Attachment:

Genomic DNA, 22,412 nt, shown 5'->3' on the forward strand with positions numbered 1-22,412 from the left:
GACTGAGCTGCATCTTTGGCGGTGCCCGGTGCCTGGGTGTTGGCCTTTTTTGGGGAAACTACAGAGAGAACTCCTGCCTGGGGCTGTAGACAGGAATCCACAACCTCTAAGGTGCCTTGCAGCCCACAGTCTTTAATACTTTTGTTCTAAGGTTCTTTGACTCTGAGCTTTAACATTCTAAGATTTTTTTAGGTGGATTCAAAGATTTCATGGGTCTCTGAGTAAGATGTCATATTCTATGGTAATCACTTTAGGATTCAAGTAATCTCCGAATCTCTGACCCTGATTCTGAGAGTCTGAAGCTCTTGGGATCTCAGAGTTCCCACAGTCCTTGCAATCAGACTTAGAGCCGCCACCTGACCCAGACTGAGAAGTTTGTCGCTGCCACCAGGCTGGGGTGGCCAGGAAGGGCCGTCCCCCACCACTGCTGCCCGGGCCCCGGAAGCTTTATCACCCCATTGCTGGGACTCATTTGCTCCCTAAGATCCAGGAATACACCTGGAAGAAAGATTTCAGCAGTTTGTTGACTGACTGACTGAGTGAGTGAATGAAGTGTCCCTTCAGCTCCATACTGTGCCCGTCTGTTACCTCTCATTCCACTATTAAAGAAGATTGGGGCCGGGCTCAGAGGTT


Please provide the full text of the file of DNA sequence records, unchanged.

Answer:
Genomic DNA, 22,412 nt, shown 5'->3' on the forward strand with positions numbered 1-22,412 from the left:
GACTGAGCTGCATCTTTGGCGGTGCCCGGTGCCTGGGTGTTGGCCTTTTTTGGGGAAACTACAGAGAGAACTCCTGCCTGGGGCTGTAGACAGGAATCCACAACCTCTAAGGTGCCTTGCAGCCCACAGTCTTTAATACTTTTGTTCTAAGGTTCTTTGACTCTGAGCTTTAACATTCTAAGATTTTTTTAGGTGGATTCAAAGATTTCATGGGTCTCTGAGTAAGATGTCATATTCTATGGTAATCACTTTAGGATTCAAGTAATCTCCGAATCTCTGACCCTGATTCTGAGAGTCTGAAGCTCTTGGGATCTCAGAGTTCCCACAGTCCTTGCAATCAGACTTAGAGCCGCCACCTGACCCAGACTGAGAAGTTTGTCGCTGCCACCAGGCTGGGGTGGCCAGGAAGGGCCGTCCCCCACCACTGCTGCCCGGGCCCCGGAAGCTTTATCACCCCATTGCTGGGACTCATTTGCTCCCTAAGATCCAGGAATACACCTGGAAGAAAGATTTCAGCAGTTTGTTGACTGACTGACTGAGTGAGTGAATGAAGTGTCCCTTCAGCTCCATACTGTGCCCGTCTGTTACCTCTCATTCCACTATTAAAGAAGATTGGGGCCGGGCTCAGAGGTT